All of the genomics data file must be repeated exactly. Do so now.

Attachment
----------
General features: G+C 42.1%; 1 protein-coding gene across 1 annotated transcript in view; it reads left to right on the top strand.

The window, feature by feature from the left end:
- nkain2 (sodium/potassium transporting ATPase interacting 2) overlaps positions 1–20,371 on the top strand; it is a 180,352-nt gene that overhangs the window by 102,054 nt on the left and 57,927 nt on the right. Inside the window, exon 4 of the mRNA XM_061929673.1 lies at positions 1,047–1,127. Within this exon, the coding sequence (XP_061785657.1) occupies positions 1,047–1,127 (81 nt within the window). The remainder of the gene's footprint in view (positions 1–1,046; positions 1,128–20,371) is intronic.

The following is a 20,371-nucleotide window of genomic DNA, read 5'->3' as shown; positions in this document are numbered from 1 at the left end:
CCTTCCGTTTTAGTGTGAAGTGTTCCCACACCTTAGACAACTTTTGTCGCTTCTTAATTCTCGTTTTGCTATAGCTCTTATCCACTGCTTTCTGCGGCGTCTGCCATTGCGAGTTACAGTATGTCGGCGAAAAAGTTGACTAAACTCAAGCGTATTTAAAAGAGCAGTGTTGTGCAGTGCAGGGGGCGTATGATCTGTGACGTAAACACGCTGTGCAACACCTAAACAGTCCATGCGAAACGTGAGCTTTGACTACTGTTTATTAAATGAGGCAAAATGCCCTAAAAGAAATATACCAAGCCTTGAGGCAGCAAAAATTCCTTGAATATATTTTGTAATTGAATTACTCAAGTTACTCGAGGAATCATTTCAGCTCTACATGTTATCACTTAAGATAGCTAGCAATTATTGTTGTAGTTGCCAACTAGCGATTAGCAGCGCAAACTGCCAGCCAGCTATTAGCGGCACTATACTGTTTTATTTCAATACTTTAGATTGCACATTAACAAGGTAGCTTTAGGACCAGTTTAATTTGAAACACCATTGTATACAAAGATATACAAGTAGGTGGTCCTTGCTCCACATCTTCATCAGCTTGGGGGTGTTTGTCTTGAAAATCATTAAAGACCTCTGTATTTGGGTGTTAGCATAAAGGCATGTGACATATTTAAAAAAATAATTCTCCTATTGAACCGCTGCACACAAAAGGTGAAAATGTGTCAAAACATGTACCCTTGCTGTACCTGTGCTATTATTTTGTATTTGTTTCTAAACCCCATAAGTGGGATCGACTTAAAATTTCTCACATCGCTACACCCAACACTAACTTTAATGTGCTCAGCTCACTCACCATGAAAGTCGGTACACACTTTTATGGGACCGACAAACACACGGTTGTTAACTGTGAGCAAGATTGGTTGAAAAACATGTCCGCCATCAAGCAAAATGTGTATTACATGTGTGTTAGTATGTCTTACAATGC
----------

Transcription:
General features: G+C 42.1%; 1 protein-coding gene across 1 annotated transcript in view; it reads left to right on the top strand.

The window, feature by feature from the left end:
- nkain2 (sodium/potassium transporting ATPase interacting 2) overlaps positions 1–20,371 on the top strand; it is a 180,352-nt gene that overhangs the window by 102,054 nt on the left and 57,927 nt on the right. Inside the window, exon 4 of the mRNA XM_061929673.1 lies at positions 1,047–1,127. Within this exon, the coding sequence (XP_061785657.1) occupies positions 1,047–1,127 (81 nt within the window). The remainder of the gene's footprint in view (positions 1–1,046; positions 1,128–20,371) is intronic.

The following is a 20,371-nucleotide window of genomic DNA, read 5'->3' as shown; positions in this document are numbered from 1 at the left end:
CCTTCCGTTTTAGTGTGAAGTGTTCCCACACCTTAGACAACTTTTGTCGCTTCTTAATTCTCGTTTTGCTATAGCTCTTATCCACTGCTTTCTGCGGCGTCTGCCATTGCGAGTTACAGTATGTCGGCGAAAAAGTTGACTAAACTCAAGCGTATTTAAAAGAGCAGTGTTGTGCAGTGCAGGGGGCGTATGATCTGTGACGTAAACACGCTGTGCAACACCTAAACAGTCCATGCGAAACGTGAGCTTTGACTACTGTTTATTAAATGAGGCAAAATGCCCTAAAAGAAATATACCAAGCCTTGAGGCAGCAAAAATTCCTTGAATATATTTTGTAATTGAATTACTCAAGTTACTCGAGGAATCATTTCAGCTCTACATGTTATCACTTAAGATAGCTAGCAATTATTGTTGTAGTTGCCAACTAGCGATTAGCAGCGCAAACTGCCAGCCAGCTATTAGCGGCACTATACTGTTTTATTTCAATACTTTAGATTGCACATTAACAAGGTAGCTTTAGGACCAGTTTAATTTGAAACACCATTGTATACAAAGATATACAAGTAGGTGGTCCTTGCTCCACATCTTCATCAGCTTGGGGGTGTTTGTCTTGAAAATCATTAAAGACCTCTGTATTTGGGTGTTAGCATAAAGGCATGTGACATATTTAAAAAAATAATTCTCCTATTGAACCGCTGCACACAAAAGGTGAAAATGTGTCAAAACATGTACCCTTGCTGTACCTGTGCTATTATTTTGTATTTGTTTCTAAACCCCATAAGTGGGATCGACTTAAAATTTCTCACATCGCTACACCCAACACTAACTTTAATGTGCTCAGCTCACTCACCATGAAAGTCGGTACACACTTTTATGGGACCGACAAACACACGGTTGTTAACTGTGAGCAAGATTGGTTGAAAAACATGTCCGCCATCAAGCAAAATGTGTATTACATGTGTGTTAGTATGTCTTACAATGC